Trigger finger and thumb are painful conditions that cause the fingers or thumb to catch or lock in a bent position. The problems often stem from inflammation of tendons that are located within a protective covering called the tendon sheath.
The affected tendons are tough, fibrous bands of tissue that connect the muscles of the forearm to your finger and thumb bones. Together, the tendons and muscles allow you to bend and extend your fingers and thumb, for example, as in making a fist.
What are symptoms of trigger finger?
Symptoms of trigger finger develop when either the ring, middle, or index finger attempts to flex closed while gripping. Instead of a smooth, continual closure, the digit stutters, then snaps closed. The closure is frequently associated with pain at the base of the digit on the palm of the hand. Trigger finger can affect the thumb.
What causes trigger finger?
Trigger finger is caused by local swelling from inflammation or scarring around the tendons that normally pull the affected digit inward toward the palm (flexion). Usually trigger finger occurs as an isolated condition. Sometimes trigger finger is an associated condition resulting from an underlying illness that causes inflammation of tissues of the hand, such as rheumatoid arthritis. In fact, data presented at the 2005 American College of Rheumatology national meeting suggests that a majority of patients with rheumatoid arthritis have inflammation around the tendons of the palm of the hand that could develop into trigger finger.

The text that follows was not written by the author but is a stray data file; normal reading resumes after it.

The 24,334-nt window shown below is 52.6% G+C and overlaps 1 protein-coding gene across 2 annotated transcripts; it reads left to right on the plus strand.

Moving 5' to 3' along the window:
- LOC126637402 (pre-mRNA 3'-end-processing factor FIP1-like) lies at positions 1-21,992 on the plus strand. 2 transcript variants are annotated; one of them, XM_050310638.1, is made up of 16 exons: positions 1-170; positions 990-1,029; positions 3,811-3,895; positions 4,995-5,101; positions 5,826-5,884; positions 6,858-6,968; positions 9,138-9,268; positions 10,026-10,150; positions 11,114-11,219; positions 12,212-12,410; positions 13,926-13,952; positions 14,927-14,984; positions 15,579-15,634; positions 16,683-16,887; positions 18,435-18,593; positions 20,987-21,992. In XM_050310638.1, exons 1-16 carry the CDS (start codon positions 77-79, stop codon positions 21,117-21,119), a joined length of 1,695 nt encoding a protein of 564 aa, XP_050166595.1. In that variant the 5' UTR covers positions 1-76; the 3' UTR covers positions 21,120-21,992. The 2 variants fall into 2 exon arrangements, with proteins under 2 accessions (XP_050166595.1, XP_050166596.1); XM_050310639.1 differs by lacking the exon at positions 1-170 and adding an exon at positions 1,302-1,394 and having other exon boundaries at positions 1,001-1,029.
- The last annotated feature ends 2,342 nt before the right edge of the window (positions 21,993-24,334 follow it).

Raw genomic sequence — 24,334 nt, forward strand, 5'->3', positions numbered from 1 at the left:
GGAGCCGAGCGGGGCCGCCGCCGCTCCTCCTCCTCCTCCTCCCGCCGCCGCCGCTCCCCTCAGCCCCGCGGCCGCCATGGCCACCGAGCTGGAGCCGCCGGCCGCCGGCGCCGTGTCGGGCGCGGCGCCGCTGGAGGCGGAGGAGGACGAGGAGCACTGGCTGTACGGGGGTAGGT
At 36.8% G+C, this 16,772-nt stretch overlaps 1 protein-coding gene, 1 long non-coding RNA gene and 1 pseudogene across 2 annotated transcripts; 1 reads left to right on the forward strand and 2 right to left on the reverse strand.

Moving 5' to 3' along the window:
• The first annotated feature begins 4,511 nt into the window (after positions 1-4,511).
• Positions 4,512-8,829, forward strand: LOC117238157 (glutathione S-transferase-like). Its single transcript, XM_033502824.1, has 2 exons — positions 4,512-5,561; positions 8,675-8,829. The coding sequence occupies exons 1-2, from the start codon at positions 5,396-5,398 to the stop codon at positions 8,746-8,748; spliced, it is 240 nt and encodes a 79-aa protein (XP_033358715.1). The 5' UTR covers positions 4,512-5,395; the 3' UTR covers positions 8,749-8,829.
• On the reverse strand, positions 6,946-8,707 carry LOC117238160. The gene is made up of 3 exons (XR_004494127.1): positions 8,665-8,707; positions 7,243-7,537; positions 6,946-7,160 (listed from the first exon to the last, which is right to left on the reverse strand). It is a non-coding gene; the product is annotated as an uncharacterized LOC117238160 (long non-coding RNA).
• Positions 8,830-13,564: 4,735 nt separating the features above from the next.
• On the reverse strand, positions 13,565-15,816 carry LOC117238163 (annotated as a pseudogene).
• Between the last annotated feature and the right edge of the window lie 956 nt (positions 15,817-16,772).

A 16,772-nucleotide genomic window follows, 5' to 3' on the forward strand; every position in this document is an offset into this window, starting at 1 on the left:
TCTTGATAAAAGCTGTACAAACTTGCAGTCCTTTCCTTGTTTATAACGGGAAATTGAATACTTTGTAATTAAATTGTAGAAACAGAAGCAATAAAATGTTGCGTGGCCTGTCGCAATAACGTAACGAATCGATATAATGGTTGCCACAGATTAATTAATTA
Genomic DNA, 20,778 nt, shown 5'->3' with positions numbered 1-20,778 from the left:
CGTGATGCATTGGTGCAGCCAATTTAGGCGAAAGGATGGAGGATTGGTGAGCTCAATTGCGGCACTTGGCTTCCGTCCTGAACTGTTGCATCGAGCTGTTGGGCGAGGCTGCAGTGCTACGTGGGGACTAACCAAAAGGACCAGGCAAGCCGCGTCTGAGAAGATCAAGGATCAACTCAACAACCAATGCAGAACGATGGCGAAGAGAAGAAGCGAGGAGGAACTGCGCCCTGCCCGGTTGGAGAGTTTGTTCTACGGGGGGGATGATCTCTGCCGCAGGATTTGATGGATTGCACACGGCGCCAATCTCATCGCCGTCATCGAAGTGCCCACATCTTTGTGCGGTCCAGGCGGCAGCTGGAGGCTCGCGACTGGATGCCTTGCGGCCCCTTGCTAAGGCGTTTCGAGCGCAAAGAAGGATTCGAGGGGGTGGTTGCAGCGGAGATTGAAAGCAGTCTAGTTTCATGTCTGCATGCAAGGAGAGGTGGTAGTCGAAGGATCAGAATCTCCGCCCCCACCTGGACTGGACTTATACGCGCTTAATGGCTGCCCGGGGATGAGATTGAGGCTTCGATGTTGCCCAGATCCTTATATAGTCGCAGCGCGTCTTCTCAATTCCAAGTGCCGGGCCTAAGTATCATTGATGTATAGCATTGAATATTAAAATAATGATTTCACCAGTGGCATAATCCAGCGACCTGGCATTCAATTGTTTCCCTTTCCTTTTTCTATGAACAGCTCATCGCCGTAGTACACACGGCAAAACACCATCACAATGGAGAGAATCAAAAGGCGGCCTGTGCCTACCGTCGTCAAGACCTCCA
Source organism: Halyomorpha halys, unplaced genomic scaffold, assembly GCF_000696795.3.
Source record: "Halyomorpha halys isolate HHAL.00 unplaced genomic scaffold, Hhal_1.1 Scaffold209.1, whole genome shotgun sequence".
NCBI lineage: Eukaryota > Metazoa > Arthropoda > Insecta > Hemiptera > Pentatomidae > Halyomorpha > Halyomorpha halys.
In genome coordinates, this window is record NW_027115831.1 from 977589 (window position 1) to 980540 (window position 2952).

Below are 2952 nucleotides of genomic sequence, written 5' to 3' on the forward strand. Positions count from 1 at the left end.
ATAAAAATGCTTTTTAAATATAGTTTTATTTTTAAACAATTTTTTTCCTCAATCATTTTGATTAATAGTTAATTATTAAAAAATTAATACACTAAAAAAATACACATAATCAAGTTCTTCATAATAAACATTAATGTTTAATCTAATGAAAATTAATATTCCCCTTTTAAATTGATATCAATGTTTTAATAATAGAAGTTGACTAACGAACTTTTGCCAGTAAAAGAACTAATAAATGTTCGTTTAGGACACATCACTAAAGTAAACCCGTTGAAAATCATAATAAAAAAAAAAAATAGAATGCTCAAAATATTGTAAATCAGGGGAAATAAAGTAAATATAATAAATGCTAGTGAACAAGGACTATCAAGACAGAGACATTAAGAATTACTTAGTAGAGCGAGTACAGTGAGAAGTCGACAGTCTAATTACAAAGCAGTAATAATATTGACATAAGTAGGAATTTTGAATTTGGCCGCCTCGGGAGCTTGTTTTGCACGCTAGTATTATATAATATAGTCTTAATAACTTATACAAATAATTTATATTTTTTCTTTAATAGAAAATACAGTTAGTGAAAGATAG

How Is Trigger Finger Treated?
The first step to recovery is to limit activities that aggravate trigger finger. Occasionally, your doctor may put a splint on the affected hand to restrict the joint movement. If symptoms continue, anti-inflammatory medications. Your doctor may also recommend an injection of a steroid medication into the tendon sheath. If the condition does not respond to conservative measures or consistently recurs, surgery may be recommended to release the tendon sheath and restore movement.
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